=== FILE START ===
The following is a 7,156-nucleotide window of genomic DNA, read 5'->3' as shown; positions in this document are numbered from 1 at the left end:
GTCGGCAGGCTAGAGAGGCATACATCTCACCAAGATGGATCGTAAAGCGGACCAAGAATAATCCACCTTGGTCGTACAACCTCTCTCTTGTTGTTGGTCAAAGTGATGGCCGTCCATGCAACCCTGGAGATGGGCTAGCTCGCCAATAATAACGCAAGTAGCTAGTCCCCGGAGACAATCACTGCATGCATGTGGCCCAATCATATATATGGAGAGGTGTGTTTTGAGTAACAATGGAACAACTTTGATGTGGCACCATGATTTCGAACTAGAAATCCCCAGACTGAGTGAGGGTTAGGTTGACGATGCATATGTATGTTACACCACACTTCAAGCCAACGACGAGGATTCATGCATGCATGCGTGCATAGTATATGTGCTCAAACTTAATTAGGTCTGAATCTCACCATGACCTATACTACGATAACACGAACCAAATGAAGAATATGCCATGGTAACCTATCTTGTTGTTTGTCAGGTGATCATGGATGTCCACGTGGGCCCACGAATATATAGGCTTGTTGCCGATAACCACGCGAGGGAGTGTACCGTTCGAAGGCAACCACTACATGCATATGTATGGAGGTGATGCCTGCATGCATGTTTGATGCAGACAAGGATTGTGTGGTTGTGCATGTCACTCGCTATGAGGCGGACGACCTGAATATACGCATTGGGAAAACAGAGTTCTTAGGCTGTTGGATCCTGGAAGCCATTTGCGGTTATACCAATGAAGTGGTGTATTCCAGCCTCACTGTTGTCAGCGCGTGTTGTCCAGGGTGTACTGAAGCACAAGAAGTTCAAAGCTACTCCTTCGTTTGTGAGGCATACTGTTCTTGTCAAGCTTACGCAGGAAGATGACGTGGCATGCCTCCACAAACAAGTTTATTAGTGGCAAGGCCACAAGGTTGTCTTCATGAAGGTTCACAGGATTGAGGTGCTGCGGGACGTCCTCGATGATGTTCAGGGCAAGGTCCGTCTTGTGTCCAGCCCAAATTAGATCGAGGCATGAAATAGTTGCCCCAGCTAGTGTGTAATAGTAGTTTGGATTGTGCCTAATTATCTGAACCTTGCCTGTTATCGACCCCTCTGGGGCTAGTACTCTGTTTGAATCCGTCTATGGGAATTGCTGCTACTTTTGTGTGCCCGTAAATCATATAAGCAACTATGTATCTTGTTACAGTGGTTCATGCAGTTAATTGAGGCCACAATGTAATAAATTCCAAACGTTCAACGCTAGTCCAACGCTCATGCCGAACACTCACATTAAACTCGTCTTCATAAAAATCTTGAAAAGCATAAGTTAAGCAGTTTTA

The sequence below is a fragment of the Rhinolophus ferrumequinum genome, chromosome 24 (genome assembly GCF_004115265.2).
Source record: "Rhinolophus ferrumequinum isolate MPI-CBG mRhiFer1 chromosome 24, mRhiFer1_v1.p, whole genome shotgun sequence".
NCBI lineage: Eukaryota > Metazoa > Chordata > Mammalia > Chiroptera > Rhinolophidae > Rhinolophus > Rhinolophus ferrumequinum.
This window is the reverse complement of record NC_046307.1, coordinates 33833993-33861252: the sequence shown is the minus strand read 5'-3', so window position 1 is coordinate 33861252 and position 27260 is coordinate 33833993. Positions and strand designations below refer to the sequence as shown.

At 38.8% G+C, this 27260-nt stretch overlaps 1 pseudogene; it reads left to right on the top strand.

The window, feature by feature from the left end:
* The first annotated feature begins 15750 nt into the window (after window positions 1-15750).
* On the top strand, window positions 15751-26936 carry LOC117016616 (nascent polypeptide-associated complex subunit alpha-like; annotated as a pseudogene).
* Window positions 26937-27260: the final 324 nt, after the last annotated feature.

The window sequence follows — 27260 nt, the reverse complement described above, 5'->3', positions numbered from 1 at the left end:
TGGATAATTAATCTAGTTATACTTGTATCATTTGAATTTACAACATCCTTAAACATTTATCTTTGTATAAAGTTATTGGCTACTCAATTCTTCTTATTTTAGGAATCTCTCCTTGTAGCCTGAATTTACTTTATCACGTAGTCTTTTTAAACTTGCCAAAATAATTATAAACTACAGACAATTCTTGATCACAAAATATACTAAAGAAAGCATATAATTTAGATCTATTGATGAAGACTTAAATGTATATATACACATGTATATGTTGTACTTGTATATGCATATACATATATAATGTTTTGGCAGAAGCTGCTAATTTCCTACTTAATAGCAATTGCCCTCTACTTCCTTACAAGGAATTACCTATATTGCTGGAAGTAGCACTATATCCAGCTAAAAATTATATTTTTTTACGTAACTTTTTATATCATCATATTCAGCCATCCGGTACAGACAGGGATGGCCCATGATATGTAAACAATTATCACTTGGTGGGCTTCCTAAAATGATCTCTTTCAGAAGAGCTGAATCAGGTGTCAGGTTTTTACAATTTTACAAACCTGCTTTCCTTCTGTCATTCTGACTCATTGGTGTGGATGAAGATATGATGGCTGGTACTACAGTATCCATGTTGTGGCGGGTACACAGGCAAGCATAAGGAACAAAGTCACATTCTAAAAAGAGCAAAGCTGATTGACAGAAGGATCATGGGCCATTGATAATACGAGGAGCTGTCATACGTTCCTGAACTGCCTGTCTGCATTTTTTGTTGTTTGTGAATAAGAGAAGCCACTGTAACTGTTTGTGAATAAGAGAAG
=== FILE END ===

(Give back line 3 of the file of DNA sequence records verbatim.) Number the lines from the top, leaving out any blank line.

The sequence below is a fragment of the Rhinolophus ferrumequinum genome, chromosome 24 (genome assembly GCF_004115265.2).